Wow. That’s just about all we can say by way of a start to this, the fourth in Here and Sphere’s “Crime and Its Fascinations” op-ed series.


No sooner has the typhoon of outrage and gloating over the verdict in People v. Zimmerman begun to coalesce than along comes Rolling Stone magazine with its Dzhokhar Tsarnaev cover, and off we go, chasing the next jet scream in this season’s long and obsessive flight of major criminal airplanes.

We at Here and Sphere like jet flight as much as the next journal, so let’s say it : Rolling Stone is to be congratulated, journalistically, for doing its job : getting and telling a story that people want to know and have every right to know. Telling the story AND featuring it : because yes, it IS a feature story. Dzhokhar Tsarnaevs do not come along every day. How DOES a 19-year old boy — just two years older than Trayvon Martin — go from being a pot-smoking party guy to a dedicated Islamo-terrorist ? Of course we want to try to know. Human life is a mystery: it is a mystery that we all live a part of. Why shouldn’t we want to know as much as we can about one of the most mysterious mysteries of the human mystery ?

And who would dare, or presume, to upbraid us, or the media that serve us, for featuring and reading this story ? What motive arises in the mind of a person who condemns a news medium for doing its job ? We vigorously oppose any such motive.

We at Here and Sphere commit this to you : if we get a story that people want to know, and is not on its face libellous, we will research it, confirm its factual assertions, and publish it.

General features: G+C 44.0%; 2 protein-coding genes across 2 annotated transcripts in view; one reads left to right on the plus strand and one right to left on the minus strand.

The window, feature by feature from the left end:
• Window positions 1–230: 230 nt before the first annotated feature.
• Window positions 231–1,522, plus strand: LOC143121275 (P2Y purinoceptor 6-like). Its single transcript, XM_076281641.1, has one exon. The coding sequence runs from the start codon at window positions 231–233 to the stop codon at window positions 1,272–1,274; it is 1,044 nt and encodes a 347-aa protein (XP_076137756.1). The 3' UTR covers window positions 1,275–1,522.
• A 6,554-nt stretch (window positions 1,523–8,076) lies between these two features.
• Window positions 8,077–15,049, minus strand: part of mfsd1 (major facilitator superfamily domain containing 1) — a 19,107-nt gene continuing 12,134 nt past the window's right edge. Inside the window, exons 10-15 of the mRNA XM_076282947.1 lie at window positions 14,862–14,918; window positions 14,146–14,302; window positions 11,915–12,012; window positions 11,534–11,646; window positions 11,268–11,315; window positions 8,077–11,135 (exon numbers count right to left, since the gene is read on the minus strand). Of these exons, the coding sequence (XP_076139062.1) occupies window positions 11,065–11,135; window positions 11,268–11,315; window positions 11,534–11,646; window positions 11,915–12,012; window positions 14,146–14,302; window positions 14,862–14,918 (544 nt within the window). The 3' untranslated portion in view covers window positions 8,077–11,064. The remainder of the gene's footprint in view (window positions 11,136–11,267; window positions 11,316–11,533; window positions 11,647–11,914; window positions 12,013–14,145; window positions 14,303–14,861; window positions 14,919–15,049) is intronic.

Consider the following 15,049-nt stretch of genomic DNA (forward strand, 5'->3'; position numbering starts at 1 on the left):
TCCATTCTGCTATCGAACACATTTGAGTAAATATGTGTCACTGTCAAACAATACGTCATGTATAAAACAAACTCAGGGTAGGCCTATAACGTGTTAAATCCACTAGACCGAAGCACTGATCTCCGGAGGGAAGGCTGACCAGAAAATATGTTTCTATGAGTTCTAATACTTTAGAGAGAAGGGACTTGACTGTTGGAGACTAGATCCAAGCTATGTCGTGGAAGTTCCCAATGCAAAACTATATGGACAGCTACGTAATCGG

The larger issue, though, is that media coverage of major criminal trials always arouses controversy, much of which is damaging to justice. Media coverage of criminal cases should be used for information, not for judgment. Judgment is the province of the jury. We can form an opinion, but as recent trials have made clear, our opinion is likely to miss the mark. Often, too, it is the opinions that most miss the mark that make the loudest cry — cries heard all too readily by prosecutors,. who face election and act to convict someone — anyone — rather than to pursue their mission, which is justice, not scapegoating. A major portion of people wrongly convicted are so because media coverage and the furor it arouses in the public intimidate prosecutors.

Media coverage and resulting anger endangers jurors, too. That is why many juries in passion-arousing criminal trials go unnamed and why they deliberate in sequester. The same anger threatens defense lawyers. We say that we accord every accused his or her day in court, including competent defense attorneys. We say it; but when our words are put to the test, we often voice the opposite.

Justice demands that we defend the rights of the most heinous accused all the more strongly. An unjust trial exonerates the accused and shames those who enabled injustice.

But it begins now: the trial of Dzhokhar Tsarnaev, who faces almost certain conviction of a terror crime as ghoulishly casual as it was grievously hurtful to our city’s people, community, and spirit. Do we want to try to understand how he got to here ? You bet we do. Does Tsarnaev merit every facet of the defense rights enshrined in our law and Constitution ? You bet he does. And so does “Whitey” Bulger, whose long and gruesome trial is nearing its mid-point. And so does Aaron Hernandez, soon to go to trial in his own peck of tsouris.

Here and Sphere will see you in Massachusetts Federal court. And see Rolling Stone’s report on the trial as well.

—- Michael Freedberg / Here and Sphere


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